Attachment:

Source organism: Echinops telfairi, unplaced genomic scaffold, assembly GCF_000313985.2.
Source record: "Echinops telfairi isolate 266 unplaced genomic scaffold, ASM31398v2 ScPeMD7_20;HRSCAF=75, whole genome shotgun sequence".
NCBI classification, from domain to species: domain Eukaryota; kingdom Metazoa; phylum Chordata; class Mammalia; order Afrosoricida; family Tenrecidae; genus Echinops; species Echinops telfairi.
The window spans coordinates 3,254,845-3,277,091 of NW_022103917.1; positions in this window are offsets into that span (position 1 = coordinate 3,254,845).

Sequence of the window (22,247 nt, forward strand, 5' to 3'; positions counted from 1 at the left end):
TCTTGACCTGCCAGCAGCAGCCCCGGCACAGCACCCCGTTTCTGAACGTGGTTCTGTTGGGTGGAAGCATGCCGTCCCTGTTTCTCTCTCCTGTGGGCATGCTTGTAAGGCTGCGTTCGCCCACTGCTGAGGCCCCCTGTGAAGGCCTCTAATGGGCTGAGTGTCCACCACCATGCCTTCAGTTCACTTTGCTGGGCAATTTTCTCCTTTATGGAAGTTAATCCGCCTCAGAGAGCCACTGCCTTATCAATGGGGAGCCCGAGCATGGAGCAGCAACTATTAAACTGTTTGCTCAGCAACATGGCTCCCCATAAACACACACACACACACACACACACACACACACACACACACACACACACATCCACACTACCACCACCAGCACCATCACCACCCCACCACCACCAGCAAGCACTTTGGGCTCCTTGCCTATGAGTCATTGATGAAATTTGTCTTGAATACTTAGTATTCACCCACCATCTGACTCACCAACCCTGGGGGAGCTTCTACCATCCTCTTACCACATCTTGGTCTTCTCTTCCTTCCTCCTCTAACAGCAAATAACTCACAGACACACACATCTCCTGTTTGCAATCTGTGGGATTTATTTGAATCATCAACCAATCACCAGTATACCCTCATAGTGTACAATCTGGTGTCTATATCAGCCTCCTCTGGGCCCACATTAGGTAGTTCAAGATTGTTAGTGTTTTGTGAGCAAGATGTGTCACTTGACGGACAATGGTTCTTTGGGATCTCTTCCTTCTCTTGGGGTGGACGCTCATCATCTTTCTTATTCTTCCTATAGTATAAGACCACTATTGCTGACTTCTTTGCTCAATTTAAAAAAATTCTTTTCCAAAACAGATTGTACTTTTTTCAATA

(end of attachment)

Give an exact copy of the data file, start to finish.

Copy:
Source organism: Echinops telfairi, unplaced genomic scaffold, assembly GCF_000313985.2.
Source record: "Echinops telfairi isolate 266 unplaced genomic scaffold, ASM31398v2 ScPeMD7_20;HRSCAF=75, whole genome shotgun sequence".
NCBI classification, from domain to species: domain Eukaryota; kingdom Metazoa; phylum Chordata; class Mammalia; order Afrosoricida; family Tenrecidae; genus Echinops; species Echinops telfairi.
The window spans coordinates 3,254,845-3,277,091 of NW_022103917.1; positions in this window are offsets into that span (position 1 = coordinate 3,254,845).

Sequence of the window (22,247 nt, forward strand, 5' to 3'; positions counted from 1 at the left end):
TCTTGACCTGCCAGCAGCAGCCCCGGCACAGCACCCCGTTTCTGAACGTGGTTCTGTTGGGTGGAAGCATGCCGTCCCTGTTTCTCTCTCCTGTGGGCATGCTTGTAAGGCTGCGTTCGCCCACTGCTGAGGCCCCCTGTGAAGGCCTCTAATGGGCTGAGTGTCCACCACCATGCCTTCAGTTCACTTTGCTGGGCAATTTTCTCCTTTATGGAAGTTAATCCGCCTCAGAGAGCCACTGCCTTATCAATGGGGAGCCCGAGCATGGAGCAGCAACTATTAAACTGTTTGCTCAGCAACATGGCTCCCCATAAACACACACACACACACACACACACACACACACACACACACACACACACATCCACACTACCACCACCAGCACCATCACCACCCCACCACCACCAGCAAGCACTTTGGGCTCCTTGCCTATGAGTCATTGATGAAATTTGTCTTGAATACTTAGTATTCACCCACCATCTGACTCACCAACCCTGGGGGAGCTTCTACCATCCTCTTACCACATCTTGGTCTTCTCTTCCTTCCTCCTCTAACAGCAAATAACTCACAGACACACACATCTCCTGTTTGCAATCTGTGGGATTTATTTGAATCATCAACCAATCACCAGTATACCCTCATAGTGTACAATCTGGTGTCTATATCAGCCTCCTCTGGGCCCACATTAGGTAGTTCAAGATTGTTAGTGTTTTGTGAGCAAGATGTGTCACTTGACGGACAATGGTTCTTTGGGATCTCTTCCTTCTCTTGGGGTGGACGCTCATCATCTTTCTTATTCTTCCTATAGTATAAGACCACTATTGCTGACTTCTTTGCTCAATTTAAAAAAATTCTTTTCCAAAACAGATTGTACTTTTTTCAATA